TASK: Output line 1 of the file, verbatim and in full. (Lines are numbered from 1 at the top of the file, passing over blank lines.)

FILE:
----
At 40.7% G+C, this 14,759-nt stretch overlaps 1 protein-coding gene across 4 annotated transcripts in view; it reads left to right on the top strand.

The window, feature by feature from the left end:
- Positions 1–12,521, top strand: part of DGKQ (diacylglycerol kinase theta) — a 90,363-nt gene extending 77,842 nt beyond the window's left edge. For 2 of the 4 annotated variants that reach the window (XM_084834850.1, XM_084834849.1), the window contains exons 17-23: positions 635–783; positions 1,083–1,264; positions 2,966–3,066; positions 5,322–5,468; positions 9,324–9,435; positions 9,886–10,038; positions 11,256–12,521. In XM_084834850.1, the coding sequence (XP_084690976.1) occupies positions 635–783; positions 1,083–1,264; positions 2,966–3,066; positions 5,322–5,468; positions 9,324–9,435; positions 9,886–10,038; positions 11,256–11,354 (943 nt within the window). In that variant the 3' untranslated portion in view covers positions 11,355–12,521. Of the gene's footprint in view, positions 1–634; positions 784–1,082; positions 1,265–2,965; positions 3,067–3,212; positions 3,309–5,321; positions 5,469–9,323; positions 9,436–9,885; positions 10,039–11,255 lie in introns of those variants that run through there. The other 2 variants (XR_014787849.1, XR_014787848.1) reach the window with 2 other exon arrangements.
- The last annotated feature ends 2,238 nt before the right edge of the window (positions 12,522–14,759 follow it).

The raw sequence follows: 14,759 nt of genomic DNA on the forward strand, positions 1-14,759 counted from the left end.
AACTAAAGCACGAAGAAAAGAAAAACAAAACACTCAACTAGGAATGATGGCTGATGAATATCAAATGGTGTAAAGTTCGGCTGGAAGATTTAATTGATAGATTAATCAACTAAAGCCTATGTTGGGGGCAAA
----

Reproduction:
At 40.7% G+C, this 14,759-nt stretch overlaps 1 protein-coding gene across 4 annotated transcripts in view; it reads left to right on the top strand.